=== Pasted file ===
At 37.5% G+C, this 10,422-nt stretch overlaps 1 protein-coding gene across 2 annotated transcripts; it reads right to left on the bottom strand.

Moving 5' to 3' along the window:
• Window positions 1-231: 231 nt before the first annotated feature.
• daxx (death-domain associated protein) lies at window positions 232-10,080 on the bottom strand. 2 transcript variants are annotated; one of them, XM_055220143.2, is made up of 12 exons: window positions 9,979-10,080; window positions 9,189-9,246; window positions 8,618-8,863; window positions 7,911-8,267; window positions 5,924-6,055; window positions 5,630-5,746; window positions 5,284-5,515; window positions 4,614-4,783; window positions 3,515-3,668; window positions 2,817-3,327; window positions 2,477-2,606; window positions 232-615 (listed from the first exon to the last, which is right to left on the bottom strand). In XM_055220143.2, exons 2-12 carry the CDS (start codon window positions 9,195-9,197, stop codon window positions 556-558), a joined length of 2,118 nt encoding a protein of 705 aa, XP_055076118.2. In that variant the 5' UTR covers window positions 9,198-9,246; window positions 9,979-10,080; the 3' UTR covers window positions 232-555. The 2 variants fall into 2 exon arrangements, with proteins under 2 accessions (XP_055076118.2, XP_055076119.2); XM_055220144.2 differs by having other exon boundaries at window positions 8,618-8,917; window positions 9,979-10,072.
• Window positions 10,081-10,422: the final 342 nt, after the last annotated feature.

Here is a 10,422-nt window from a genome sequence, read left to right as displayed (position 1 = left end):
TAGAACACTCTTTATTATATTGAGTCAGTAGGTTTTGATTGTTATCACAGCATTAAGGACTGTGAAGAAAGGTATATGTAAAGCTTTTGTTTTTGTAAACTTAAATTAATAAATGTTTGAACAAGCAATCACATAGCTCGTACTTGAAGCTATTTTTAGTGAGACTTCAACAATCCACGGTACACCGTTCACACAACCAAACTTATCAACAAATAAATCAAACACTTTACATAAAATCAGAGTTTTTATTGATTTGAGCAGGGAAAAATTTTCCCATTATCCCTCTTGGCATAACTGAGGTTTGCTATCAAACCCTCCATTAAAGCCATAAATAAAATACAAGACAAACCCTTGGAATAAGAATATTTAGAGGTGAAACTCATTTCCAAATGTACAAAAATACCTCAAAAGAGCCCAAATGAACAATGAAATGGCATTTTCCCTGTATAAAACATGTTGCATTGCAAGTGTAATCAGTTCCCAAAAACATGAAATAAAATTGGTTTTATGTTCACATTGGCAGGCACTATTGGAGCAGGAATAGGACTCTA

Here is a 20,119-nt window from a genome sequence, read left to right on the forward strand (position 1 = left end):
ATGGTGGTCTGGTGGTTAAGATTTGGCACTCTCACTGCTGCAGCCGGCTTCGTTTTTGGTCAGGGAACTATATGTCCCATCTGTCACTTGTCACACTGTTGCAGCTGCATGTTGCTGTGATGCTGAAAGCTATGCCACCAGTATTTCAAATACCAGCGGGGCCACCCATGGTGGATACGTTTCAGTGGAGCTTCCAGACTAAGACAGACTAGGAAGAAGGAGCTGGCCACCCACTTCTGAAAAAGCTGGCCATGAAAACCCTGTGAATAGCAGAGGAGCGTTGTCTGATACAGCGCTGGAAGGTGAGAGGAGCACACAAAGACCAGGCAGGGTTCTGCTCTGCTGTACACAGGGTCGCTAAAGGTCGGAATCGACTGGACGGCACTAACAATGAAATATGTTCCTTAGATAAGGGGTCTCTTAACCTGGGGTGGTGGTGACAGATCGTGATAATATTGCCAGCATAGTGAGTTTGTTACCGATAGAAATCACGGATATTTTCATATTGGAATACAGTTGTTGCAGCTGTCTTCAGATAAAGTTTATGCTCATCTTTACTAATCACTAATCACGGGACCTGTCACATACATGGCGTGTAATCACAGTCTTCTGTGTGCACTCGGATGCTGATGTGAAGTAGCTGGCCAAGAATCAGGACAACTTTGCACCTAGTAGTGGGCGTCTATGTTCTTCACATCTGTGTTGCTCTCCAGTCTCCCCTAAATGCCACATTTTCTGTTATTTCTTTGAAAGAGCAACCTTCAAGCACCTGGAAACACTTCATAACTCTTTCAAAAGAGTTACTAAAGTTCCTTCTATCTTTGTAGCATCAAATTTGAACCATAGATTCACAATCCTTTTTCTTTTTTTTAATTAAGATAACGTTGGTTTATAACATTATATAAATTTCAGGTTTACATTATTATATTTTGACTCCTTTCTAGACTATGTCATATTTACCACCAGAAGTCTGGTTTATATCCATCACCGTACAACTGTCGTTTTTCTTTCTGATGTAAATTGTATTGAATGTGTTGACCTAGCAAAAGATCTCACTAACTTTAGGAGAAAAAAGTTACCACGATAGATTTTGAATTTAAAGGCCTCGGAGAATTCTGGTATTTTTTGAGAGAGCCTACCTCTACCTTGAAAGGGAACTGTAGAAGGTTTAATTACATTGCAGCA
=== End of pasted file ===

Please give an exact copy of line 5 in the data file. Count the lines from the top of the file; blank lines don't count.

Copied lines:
• Window positions 10,081-10,422: the final 342 nt, after the last annotated feature.